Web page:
Zambian Kwacha Turns World Beater With Help From Central Bank

2024-02-19 12:16:37.466 GMT

By Taonga Mitimingi and Colleen Goko
(Bloomberg) — Zambia’s currency is in its longest winning streak in nearly a year, supported by an unexpectedly large
interest-rate hike and a decree that local banks hold back more funds in reserve.

The kwacha has climbed almost every day since the Bank of Zambia increased the mininum reserve ratio for lenders on Feb.
5, constricting the flow of funds. Its rally gained further impetus after the jumbo rate increase on Feb. 14.

The kwacha has strengthened 10% against the dollar this month, outpaced only by Kenya’s shilling among global currencies tracked by Bloomberg.

Aside from fighting inflation, the curbs on bank lending pushed some local investors with long dollar positions to sell the greenback, according to analysts at First National Bank of Zambia Ltd.

The currency has climbed to 24.73 to the dollar, its strongest level since mid-December.

“It is yet too early to tell the level at which the current gains will bottom out,” the team including Mulenga Kawimbe wrote in a note to clients. “We are of the view that a break of the 22.00 level is possible.”*

The Bank of Zambia raised the reserve ratio to 26% from 17% and followed that up last week by increasing interest rates to the highest level in almost seven years. The bank’s monetary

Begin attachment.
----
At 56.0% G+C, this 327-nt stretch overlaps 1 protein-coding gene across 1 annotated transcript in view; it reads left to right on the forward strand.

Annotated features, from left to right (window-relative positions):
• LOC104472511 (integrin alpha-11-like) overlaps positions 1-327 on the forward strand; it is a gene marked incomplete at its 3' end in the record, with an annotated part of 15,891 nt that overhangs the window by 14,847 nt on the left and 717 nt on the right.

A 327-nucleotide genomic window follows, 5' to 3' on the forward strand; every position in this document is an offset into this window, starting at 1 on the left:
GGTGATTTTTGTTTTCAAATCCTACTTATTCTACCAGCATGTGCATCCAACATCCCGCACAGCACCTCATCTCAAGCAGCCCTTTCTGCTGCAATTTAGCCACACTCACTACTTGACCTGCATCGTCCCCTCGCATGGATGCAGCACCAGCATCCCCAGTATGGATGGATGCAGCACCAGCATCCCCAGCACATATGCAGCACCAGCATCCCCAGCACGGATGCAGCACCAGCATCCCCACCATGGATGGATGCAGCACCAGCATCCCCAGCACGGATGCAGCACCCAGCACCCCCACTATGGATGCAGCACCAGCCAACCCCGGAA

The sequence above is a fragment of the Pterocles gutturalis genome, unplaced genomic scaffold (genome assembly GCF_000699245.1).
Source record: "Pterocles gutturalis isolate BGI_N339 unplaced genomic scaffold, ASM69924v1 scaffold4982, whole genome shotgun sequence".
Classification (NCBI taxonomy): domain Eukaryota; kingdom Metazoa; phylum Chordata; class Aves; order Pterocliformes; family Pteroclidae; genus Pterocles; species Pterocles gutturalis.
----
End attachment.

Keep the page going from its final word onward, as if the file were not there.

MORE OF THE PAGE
policy committee raised its key lending rate to 12.5% from 11%, hiking for a fifth straight meeting.

The central bank’s latest moves have helped engineer a turnaround in the kwacha’s fortunes. The currency snapped a 75-
day run of declines following the reserve ratio announcement.

Between Oct. 16 and Feb. 5, the kwacha dropped 21% against the greenback.

The southern African nation imports everything from fuel to fertilizer and some foodstuffs, and weakness in its currency has
driven up inflation, which jumped to 13.2% in January.
The kwacha’s slide was stoked by lower production of copper, the southern African nation’s main foreign-exchange earner, and a
standoff among creditors that has stalled efforts by the continent’s first pandemic-era sovereign defaulter to restructure its debt.

The kwacha rose for a sixth day on Monday, its longest sequence of gains since April.

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